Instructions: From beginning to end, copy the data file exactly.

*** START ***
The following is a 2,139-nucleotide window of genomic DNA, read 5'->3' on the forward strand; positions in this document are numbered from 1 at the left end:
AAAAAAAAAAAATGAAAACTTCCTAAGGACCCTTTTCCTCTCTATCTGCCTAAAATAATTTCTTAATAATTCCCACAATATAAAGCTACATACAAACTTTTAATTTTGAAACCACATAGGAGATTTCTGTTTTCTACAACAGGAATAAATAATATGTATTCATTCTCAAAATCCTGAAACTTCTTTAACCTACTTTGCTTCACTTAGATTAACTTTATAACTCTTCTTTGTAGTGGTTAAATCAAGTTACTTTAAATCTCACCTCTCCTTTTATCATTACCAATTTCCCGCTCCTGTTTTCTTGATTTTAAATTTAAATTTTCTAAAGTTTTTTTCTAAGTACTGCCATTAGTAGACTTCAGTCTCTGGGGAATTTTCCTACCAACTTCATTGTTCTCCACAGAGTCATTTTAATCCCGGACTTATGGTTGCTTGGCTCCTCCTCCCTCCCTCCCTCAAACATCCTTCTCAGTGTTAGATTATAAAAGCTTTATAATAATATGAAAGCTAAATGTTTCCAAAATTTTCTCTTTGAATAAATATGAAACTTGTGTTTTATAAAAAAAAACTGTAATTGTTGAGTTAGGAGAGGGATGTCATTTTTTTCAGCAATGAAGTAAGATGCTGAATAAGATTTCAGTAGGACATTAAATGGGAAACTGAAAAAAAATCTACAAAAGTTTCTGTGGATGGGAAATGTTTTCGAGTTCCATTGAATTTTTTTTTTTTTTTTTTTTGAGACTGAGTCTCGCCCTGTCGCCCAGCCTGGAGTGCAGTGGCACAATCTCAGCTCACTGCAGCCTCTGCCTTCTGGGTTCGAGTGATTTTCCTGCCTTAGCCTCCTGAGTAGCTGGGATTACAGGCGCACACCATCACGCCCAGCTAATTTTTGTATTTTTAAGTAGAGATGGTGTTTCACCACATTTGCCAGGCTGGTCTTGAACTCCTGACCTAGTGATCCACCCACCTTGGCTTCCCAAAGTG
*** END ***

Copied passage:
The following is a 2,139-nucleotide window of genomic DNA, read 5'->3' on the forward strand; positions in this document are numbered from 1 at the left end:
AAAAAAAAAAAATGAAAACTTCCTAAGGACCCTTTTCCTCTCTATCTGCCTAAAATAATTTCTTAATAATTCCCACAATATAAAGCTACATACAAACTTTTAATTTTGAAACCACATAGGAGATTTCTGTTTTCTACAACAGGAATAAATAATATGTATTCATTCTCAAAATCCTGAAACTTCTTTAACCTACTTTGCTTCACTTAGATTAACTTTATAACTCTTCTTTGTAGTGGTTAAATCAAGTTACTTTAAATCTCACCTCTCCTTTTATCATTACCAATTTCCCGCTCCTGTTTTCTTGATTTTAAATTTAAATTTTCTAAAGTTTTTTTCTAAGTACTGCCATTAGTAGACTTCAGTCTCTGGGGAATTTTCCTACCAACTTCATTGTTCTCCACAGAGTCATTTTAATCCCGGACTTATGGTTGCTTGGCTCCTCCTCCCTCCCTCCCTCAAACATCCTTCTCAGTGTTAGATTATAAAAGCTTTATAATAATATGAAAGCTAAATGTTTCCAAAATTTTCTCTTTGAATAAATATGAAACTTGTGTTTTATAAAAAAAAACTGTAATTGTTGAGTTAGGAGAGGGATGTCATTTTTTTCAGCAATGAAGTAAGATGCTGAATAAGATTTCAGTAGGACATTAAATGGGAAACTGAAAAAAAATCTACAAAAGTTTCTGTGGATGGGAAATGTTTTCGAGTTCCATTGAATTTTTTTTTTTTTTTTTTTTGAGACTGAGTCTCGCCCTGTCGCCCAGCCTGGAGTGCAGTGGCACAATCTCAGCTCACTGCAGCCTCTGCCTTCTGGGTTCGAGTGATTTTCCTGCCTTAGCCTCCTGAGTAGCTGGGATTACAGGCGCACACCATCACGCCCAGCTAATTTTTGTATTTTTAAGTAGAGATGGTGTTTCACCACATTTGCCAGGCTGGTCTTGAACTCCTGACCTAGTGATCCACCCACCTTGGCTTCCCAAAGTG